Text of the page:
Why Kids (and Parents) Need to Spend More Time in Nature
Children now spend a lot of time indoors, frequently playing video games or watching YouTube. The amount of time spent in nature is either minimal or non-existent, and it’s causing concern among parents.
Don’t panic if you recognize this in your child. You are far from alone, but don’t give up. You’ll have a hard time bringing your child inside once they’ve discovered all of nature’s beauties. It will just take time and patience to get to this point.
From 1985 to 2013, a Danish study monitored almost 900,000 people in Denmark, taking into account their education, income, family history of mental illness, and how much green space they had growing up. They discovered, “children who grew up with the lowest amounts of green space had up to 55% increased risk of having a psychiatric disease irrespective of impacts of other known risk factors.”
If you don’t have a yard as part of your living space, don’t fret, because that’s not the point here. Regular trips to green spaces, such as parks, can have the same impact. And if this study wasn’t enough to convince you to take your child outside, consider the following benefits of unplugging and spending more time in nature.
Health and Fitness
More time spent in nature equates to more movement, which translates to healthier bodies. Spending time outside helps children maintain a healthy weight and improves their strength, balance, and speed. Furthermore, children who spend more time outside can get plenty of vitamin D from sunlight, which helps prevent heart disease, diabetes, depression, and fatigue.
Reducing Stress and Anxiety
We all need to get away from the city’s endless buzz every once in a while. A dose of nature has been proven in numerous studies to alleviate stress and depression in both adults and children. And make no mistake – our kids face plenty of stressors, too. For example, school exams are certainly stressful for kids of all ages, and you can help relieve exam stress by taking them to a park or hiking trail for a break.
Also, if your youngster isn’t used to being outside and spends too much time inside, they may develop anxiety. Anxiety episodes are triggered when a person leaves their comfort zone and lands in unfamiliar territory. Freely exploring nature nurtures a child’s curiosity and ultimately helps them build emotional and mental resilience.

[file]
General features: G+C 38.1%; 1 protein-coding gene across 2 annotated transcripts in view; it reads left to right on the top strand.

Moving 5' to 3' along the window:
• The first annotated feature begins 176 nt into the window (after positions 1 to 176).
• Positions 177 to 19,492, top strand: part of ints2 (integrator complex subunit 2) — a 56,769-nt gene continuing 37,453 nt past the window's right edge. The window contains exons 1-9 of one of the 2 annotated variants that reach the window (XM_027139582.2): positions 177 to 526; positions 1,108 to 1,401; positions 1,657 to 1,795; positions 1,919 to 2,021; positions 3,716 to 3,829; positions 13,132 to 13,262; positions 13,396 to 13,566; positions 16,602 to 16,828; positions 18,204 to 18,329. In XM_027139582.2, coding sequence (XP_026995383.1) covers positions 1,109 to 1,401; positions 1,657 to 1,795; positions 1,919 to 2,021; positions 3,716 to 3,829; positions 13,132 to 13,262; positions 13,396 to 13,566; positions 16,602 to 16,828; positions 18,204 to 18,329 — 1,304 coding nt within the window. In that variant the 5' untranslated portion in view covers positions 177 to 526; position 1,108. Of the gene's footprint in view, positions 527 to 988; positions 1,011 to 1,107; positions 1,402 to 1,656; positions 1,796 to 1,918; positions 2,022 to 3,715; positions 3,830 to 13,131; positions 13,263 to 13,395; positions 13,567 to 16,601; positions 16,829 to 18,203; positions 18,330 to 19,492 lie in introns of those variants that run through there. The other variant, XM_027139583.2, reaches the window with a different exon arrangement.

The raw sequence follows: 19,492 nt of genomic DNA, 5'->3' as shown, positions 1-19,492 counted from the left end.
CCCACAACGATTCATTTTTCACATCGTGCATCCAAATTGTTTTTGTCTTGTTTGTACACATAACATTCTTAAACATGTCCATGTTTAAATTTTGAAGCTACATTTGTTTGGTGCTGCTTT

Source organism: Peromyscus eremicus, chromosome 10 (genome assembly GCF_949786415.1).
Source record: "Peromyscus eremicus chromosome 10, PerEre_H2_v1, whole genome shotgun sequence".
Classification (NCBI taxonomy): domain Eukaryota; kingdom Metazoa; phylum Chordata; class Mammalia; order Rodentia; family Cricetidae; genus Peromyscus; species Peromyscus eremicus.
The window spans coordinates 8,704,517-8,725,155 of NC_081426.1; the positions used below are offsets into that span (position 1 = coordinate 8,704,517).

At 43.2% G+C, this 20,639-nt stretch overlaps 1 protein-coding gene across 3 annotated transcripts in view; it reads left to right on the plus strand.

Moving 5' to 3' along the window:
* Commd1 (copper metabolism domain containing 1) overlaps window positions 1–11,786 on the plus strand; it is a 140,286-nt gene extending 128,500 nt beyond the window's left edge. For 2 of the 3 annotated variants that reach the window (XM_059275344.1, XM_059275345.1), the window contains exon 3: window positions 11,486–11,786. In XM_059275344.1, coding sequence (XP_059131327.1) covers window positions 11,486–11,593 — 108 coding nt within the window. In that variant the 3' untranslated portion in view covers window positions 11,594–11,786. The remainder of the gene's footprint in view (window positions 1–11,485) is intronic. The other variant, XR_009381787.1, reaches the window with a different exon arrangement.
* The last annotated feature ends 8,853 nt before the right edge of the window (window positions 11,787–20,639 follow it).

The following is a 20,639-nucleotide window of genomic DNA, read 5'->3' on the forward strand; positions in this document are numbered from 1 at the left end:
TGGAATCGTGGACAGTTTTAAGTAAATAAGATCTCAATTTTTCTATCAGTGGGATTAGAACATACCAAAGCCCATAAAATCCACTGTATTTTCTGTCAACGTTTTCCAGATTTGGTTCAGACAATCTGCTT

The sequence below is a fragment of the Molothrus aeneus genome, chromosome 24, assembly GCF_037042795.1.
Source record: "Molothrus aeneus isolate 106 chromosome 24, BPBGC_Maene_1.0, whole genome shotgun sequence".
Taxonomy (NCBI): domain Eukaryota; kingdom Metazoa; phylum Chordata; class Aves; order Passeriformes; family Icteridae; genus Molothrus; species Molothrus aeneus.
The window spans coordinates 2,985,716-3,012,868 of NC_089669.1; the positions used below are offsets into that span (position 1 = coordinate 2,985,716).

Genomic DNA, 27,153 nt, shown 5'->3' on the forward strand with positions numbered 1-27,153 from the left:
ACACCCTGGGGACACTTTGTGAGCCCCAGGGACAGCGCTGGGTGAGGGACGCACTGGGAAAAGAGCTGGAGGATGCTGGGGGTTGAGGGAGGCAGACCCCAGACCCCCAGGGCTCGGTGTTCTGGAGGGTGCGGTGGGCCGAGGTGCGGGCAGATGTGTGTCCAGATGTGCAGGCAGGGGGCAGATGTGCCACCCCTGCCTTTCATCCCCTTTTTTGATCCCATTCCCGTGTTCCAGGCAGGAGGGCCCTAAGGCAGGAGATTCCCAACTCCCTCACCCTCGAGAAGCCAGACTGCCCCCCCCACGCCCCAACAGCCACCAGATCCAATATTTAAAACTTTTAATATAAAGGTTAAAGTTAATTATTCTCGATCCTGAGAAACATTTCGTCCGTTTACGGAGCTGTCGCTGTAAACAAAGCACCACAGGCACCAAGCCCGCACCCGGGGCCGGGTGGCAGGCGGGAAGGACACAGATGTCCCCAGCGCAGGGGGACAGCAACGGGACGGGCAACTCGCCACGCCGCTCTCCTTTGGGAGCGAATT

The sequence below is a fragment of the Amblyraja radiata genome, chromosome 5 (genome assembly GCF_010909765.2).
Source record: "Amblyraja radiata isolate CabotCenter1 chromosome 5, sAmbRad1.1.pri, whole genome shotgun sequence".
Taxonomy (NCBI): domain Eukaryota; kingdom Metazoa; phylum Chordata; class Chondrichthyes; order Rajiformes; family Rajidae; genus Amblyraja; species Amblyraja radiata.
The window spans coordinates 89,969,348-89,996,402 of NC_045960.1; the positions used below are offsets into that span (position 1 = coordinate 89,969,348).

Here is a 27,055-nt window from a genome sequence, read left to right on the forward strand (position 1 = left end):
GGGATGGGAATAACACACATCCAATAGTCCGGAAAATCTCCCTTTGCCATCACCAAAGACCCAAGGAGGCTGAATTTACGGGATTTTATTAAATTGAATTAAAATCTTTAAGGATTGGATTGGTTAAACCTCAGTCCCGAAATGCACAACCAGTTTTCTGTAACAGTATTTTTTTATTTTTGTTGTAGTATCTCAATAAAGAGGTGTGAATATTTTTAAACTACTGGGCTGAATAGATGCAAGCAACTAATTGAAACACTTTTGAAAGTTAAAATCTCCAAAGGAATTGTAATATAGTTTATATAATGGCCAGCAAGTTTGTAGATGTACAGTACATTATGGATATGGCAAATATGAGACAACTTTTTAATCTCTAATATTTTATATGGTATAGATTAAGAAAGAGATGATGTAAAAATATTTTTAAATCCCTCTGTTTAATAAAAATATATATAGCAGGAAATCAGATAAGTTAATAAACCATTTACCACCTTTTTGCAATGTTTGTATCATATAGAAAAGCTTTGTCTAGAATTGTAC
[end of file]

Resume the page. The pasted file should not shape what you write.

Research by the National Center for Biotechnology Information also supports the concept of “forest bathing,” or soaking in the forest atmosphere. It has shown, forest environments help lower cortisol levels, pulse rate, and blood pressure, while also promoting healthier nerve activity when compared to city environments.
Teaching Children Responsibility and Environmental Awareness
Nature has a great deal to teach us. For example, when children plant a flower, they quickly learn if the plant is not watered, it will die. The same thing happens if they just pull the plant from the ground by its roots. This sense of responsibility for the plant causes children to think about and apply it to other aspects of their lives.
In that vein, we can teach our kids how to interact with animals in the wild. It’s critical they are aware of other living beings and how to treat them properly.
Early childhood sustainability education should include time spent in nature. This fosters an appreciation for the Earth and all of its inhabitants. To grow into eco-responsible adults who are passionate about environmental protection and preservation, children need to first develop a profound love for the environment. The only way to allow them to get completely comfortable with nature is to open the door and allow them to experience its wonders directly.
Improving Creativity and Imagination
Because outdoor settings allow children to walk freely, they are able to interact with many forms of nature, allowing them to ponder, branch out, and interpret things in their own unique way. This helps in the improvement and development of their imagination and creativity. It also enables kids to observe the world from a different perspective. They can take in the sights, smells, sounds, and sensations.
Children can learn by doing and experimenting with ideas when they interact with nature. Also, they will explore, analyze, and comprehend nature, which aids in developing analytical minds.
These are just a few of the advantages of spending time outdoors. The most important benefit, though, will be spending more quality time with your child. Playing with them allows you to reconnect with your inner kid and see the world through fresh eyes.
Perhaps you’ll recall how you used to spend your time as a kid. It will benefit you as much as it will benefit them. So, no matter how hectic your schedule may be, make an effort to spend more time outdoors as a family.